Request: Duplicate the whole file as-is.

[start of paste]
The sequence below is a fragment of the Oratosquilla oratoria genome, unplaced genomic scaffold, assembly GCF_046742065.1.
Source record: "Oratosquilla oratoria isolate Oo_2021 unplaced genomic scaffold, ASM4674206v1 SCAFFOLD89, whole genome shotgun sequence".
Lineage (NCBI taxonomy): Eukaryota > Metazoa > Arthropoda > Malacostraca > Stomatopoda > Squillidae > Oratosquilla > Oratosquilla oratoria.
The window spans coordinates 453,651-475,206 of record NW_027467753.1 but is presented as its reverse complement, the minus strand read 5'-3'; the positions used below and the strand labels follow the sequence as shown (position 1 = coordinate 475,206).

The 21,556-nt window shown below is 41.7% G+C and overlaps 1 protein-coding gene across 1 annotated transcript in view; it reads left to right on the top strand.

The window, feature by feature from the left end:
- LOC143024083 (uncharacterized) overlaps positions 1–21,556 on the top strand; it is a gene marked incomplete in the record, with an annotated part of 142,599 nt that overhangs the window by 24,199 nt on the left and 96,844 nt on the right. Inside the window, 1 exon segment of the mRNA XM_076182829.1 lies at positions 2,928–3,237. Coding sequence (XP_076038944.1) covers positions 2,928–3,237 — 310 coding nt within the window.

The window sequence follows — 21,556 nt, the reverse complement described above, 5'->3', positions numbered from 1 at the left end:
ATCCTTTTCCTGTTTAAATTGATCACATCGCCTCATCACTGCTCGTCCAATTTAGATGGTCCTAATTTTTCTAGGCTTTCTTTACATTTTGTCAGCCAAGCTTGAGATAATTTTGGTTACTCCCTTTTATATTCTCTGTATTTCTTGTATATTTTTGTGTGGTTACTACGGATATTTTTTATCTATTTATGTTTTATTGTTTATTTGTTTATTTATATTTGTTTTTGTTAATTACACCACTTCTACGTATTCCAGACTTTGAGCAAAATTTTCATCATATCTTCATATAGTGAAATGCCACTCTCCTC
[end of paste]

The sequence below is a fragment of the Oratosquilla oratoria genome, unplaced genomic scaffold, assembly GCF_046742065.1.
Source record: "Oratosquilla oratoria isolate Oo_2021 unplaced genomic scaffold, ASM4674206v1 SCAFFOLD89, whole genome shotgun sequence".
Lineage (NCBI taxonomy): Eukaryota > Metazoa > Arthropoda > Malacostraca > Stomatopoda > Squillidae > Oratosquilla > Oratosquilla oratoria.
The window spans coordinates 453,651-475,206 of record NW_027467753.1 but is presented as its reverse complement, the minus strand read 5'-3'; the positions used below and the strand labels follow the sequence as shown (position 1 = coordinate 475,206).

The 21,556-nt window shown below is 41.7% G+C and overlaps 1 protein-coding gene across 1 annotated transcript in view; it reads left to right on the top strand.

The window, feature by feature from the left end:
- LOC143024083 (uncharacterized) overlaps positions 1–21,556 on the top strand; it is a gene marked incomplete in the record, with an annotated part of 142,599 nt that overhangs the window by 24,199 nt on the left and 96,844 nt on the right. Inside the window, 1 exon segment of the mRNA XM_076182829.1 lies at positions 2,928–3,237. Coding sequence (XP_076038944.1) covers positions 2,928–3,237 — 310 coding nt within the window.

The window sequence follows — 21,556 nt, the reverse complement described above, 5'->3', positions numbered from 1 at the left end:
ATCCTTTTCCTGTTTAAATTGATCACATCGCCTCATCACTGCTCGTCCAATTTAGATGGTCCTAATTTTTCTAGGCTTTCTTTACATTTTGTCAGCCAAGCTTGAGATAATTTTGGTTACTCCCTTTTATATTCTCTGTATTTCTTGTATATTTTTGTGTGGTTACTACGGATATTTTTTATCTATTTATGTTTTATTGTTTATTTGTTTATTTATATTTGTTTTTGTTAATTACACCACTTCTACGTATTCCAGACTTTGAGCAAAATTTTCATCATATCTTCATATAGTGAAATGCCACTCTCCTC